FORT LAUDERDALE (CBSMiami) — A rabies alert has been issued for a portion of Fort Lauderdale after a racoon tested positive on March 1.
All residents and visitors in Broward County should be aware that rabies is present in the wild animal population and domestic animals are at risk if not vaccinated. The public is asked to maintain a heightened awareness that rabies is active in Broward County. Alerts are designed to increase awareness to the public. Please be aware that rabies can also occur outside the alert area.READ MORE: Congressional Representatives Want To Reinstate Cuban Family Reunification Parole Program
This rabies alert is for 60 days. The alert includes the following boundaries in Broward County:
- W. 9th Street to the North
- I-95 to the West
- South Fork of the New River to the East
- South Fork of the New River to the South
An animal with rabies could infect domestic animals that have not been vaccinated against rabies. All domestic animals should be vaccinated against rabies and all wildlife contact should be avoided, particularly raccoons, bats, foxes, skunks, otters, bobcats, and coyotes.READ MORE: Earth Day: Driftwood Middle School 'Green Team' Immersed In Environmental Wellness
Rabies is a disease of the nervous system and is fatal to warm blooded animals and humans. The only preventive measure for human exposure to rabies is rabies specific immune globulin and rabies immunization. Rabies prophylaxis started soon after an exposure will protect an exposed person from the disease.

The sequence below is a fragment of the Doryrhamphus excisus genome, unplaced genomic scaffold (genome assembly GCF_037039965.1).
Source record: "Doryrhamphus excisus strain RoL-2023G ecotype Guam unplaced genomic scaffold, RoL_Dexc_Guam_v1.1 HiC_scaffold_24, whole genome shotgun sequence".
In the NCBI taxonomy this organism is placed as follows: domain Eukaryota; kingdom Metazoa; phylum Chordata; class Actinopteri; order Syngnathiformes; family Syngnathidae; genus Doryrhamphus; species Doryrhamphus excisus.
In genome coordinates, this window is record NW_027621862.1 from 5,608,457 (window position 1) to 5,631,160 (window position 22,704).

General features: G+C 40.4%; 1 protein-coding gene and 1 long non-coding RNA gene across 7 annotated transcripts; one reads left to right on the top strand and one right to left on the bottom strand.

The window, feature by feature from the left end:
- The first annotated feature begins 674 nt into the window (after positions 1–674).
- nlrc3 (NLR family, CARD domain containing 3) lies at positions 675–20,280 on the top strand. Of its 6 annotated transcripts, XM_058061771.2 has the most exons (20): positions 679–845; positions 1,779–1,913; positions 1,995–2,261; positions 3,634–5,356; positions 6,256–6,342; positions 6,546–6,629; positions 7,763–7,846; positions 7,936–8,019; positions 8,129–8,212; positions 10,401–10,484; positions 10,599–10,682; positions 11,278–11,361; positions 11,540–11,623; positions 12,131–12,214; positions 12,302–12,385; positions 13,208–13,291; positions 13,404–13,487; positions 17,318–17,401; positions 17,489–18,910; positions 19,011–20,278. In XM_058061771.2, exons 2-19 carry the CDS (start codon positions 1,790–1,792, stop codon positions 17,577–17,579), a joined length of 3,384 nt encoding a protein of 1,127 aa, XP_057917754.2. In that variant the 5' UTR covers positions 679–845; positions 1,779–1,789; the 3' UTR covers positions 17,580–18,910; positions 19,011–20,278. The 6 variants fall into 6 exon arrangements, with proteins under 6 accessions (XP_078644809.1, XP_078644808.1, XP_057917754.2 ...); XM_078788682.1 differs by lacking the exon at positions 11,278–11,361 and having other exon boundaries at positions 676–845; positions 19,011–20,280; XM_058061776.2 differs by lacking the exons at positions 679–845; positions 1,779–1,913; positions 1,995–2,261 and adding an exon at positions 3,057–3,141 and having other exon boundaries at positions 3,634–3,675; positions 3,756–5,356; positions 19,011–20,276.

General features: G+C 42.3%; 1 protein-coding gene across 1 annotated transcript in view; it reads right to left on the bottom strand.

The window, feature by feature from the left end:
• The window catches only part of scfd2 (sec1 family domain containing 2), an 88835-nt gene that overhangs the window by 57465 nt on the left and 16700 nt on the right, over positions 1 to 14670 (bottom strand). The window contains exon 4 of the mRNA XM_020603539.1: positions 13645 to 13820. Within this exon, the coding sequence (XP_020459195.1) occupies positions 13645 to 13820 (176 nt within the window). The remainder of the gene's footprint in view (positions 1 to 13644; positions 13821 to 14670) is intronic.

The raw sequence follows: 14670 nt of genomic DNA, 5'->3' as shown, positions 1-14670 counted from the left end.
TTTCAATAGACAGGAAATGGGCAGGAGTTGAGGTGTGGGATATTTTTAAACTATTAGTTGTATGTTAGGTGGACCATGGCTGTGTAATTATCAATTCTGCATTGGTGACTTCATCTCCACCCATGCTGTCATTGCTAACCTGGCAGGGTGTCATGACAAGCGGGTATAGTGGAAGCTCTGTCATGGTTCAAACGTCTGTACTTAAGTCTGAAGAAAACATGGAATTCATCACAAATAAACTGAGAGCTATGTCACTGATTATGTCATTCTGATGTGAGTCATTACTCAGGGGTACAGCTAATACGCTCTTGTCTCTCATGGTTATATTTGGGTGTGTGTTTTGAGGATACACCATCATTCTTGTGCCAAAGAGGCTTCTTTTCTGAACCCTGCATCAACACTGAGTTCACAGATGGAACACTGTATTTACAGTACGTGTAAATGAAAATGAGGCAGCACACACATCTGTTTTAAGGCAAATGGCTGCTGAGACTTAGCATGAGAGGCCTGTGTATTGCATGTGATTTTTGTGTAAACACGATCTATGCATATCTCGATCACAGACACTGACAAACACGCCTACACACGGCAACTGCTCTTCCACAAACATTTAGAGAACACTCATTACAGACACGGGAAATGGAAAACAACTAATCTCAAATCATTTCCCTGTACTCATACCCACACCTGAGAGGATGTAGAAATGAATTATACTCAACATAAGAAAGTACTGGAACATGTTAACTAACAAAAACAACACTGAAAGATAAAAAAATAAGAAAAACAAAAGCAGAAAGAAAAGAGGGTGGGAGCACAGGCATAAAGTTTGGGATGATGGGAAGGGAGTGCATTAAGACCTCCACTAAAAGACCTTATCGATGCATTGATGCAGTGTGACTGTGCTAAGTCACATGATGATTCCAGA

Residents and visitors are advised to take the following precautions:
- Keep rabies vaccinations up to date for all pets and at-risk livestock.
- Do not allow your pets to run free. Follow leash laws by keeping pets and livestock secured on your property. If your pet or livestock are bitten by a wild animal, seek veterinary assistance for the animal immediately and contact Animal Control Services for your jurisdiction.
- Support animal control in efforts to reduce feral and stray animal populations.
- Spay or neuter your pets to help reduce the number of unwanted pets that may not be properly cared for or regularly vaccinated.
- Do not handle, feed, or unintentionally attract wild animals with outdoor food sources such as uncovered trash or litter.
- Never adopt wild animals or bring them into your home.
- Teach children never to handle unfamiliar animals, wild or domestic, even if they appear friendly.
- Prevent bats from entering living quarters or occupied spaces in homes, churches, schools, and other similar areas, where they might come in contact with people and pets.
- Persons who have been bitten or scratched by wild or domestic animals should seek medical attention and report the injury to the DOH- Broward at 954-467-4700.
Click here for more information on rabies.MORE NEWS: 'It's Going To Be A Lot Better': Key Largo Scuba Operation Recovering From Worst Of Pandemic